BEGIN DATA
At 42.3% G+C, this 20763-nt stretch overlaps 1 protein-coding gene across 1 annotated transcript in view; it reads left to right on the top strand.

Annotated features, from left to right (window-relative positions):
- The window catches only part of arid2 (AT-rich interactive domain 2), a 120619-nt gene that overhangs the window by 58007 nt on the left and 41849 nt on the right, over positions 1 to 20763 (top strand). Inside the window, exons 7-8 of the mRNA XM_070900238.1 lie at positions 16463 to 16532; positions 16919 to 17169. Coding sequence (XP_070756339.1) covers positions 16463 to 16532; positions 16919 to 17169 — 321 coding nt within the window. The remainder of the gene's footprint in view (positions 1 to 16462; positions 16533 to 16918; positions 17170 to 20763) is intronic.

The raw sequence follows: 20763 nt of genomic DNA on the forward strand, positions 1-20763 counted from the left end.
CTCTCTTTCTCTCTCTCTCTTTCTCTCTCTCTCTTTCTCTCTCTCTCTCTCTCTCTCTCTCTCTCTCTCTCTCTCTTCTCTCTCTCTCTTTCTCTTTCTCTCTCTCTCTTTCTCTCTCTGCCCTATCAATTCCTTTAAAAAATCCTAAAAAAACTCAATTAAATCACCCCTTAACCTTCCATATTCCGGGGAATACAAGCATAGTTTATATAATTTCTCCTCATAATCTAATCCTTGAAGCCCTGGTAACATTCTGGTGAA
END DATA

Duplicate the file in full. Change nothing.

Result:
At 42.3% G+C, this 20763-nt stretch overlaps 1 protein-coding gene across 1 annotated transcript in view; it reads left to right on the top strand.

Annotated features, from left to right (window-relative positions):
- The window catches only part of arid2 (AT-rich interactive domain 2), a 120619-nt gene that overhangs the window by 58007 nt on the left and 41849 nt on the right, over positions 1 to 20763 (top strand). Inside the window, exons 7-8 of the mRNA XM_070900238.1 lie at positions 16463 to 16532; positions 16919 to 17169. Coding sequence (XP_070756339.1) covers positions 16463 to 16532; positions 16919 to 17169 — 321 coding nt within the window. The remainder of the gene's footprint in view (positions 1 to 16462; positions 16533 to 16918; positions 17170 to 20763) is intronic.

The raw sequence follows: 20763 nt of genomic DNA on the forward strand, positions 1-20763 counted from the left end.
CTCTCTTTCTCTCTCTCTCTTTCTCTCTCTCTCTTTCTCTCTCTCTCTCTCTCTCTCTCTCTCTCTCTCTCTCTCTTCTCTCTCTCTCTTTCTCTTTCTCTCTCTCTCTTTCTCTCTCTGCCCTATCAATTCCTTTAAAAAATCCTAAAAAAACTCAATTAAATCACCCCTTAACCTTCCATATTCCGGGGAATACAAGCATAGTTTATATAATTTCTCCTCATAATCTAATCCTTGAAGCCCTGGTAACATTCTGGTGAA